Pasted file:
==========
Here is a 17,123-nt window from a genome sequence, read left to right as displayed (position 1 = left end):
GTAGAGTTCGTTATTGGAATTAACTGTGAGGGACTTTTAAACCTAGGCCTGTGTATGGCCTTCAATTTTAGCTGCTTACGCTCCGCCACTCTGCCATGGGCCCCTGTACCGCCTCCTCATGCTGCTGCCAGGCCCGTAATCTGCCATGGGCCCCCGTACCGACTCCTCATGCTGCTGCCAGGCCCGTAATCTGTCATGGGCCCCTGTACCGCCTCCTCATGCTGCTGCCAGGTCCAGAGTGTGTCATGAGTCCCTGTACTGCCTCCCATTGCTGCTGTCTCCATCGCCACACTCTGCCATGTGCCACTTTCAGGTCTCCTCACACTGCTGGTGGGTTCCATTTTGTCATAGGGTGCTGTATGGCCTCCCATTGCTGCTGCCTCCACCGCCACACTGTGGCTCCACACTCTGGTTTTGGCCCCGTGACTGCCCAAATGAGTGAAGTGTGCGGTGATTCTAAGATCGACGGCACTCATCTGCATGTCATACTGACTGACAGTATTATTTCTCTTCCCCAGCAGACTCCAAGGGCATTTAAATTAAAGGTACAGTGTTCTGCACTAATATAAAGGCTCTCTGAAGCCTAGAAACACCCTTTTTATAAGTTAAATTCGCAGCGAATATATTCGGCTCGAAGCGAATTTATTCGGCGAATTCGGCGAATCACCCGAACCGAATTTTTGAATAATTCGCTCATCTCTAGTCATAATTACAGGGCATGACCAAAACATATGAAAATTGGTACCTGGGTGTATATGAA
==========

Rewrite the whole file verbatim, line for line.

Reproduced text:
Here is a 17,123-nt window from a genome sequence, read left to right as displayed (position 1 = left end):
GTAGAGTTCGTTATTGGAATTAACTGTGAGGGACTTTTAAACCTAGGCCTGTGTATGGCCTTCAATTTTAGCTGCTTACGCTCCGCCACTCTGCCATGGGCCCCTGTACCGCCTCCTCATGCTGCTGCCAGGCCCGTAATCTGCCATGGGCCCCCGTACCGACTCCTCATGCTGCTGCCAGGCCCGTAATCTGTCATGGGCCCCTGTACCGCCTCCTCATGCTGCTGCCAGGTCCAGAGTGTGTCATGAGTCCCTGTACTGCCTCCCATTGCTGCTGTCTCCATCGCCACACTCTGCCATGTGCCACTTTCAGGTCTCCTCACACTGCTGGTGGGTTCCATTTTGTCATAGGGTGCTGTATGGCCTCCCATTGCTGCTGCCTCCACCGCCACACTGTGGCTCCACACTCTGGTTTTGGCCCCGTGACTGCCCAAATGAGTGAAGTGTGCGGTGATTCTAAGATCGACGGCACTCATCTGCATGTCATACTGACTGACAGTATTATTTCTCTTCCCCAGCAGACTCCAAGGGCATTTAAATTAAAGGTACAGTGTTCTGCACTAATATAAAGGCTCTCTGAAGCCTAGAAACACCCTTTTTATAAGTTAAATTCGCAGCGAATATATTCGGCTCGAAGCGAATTTATTCGGCGAATTCGGCGAATCACCCGAACCGAATTTTTGAATAATTCGCTCATCTCTAGTCATAATTACAGGGCATGACCAAAACATATGAAAATTGGTACCTGGGTGTATATGAA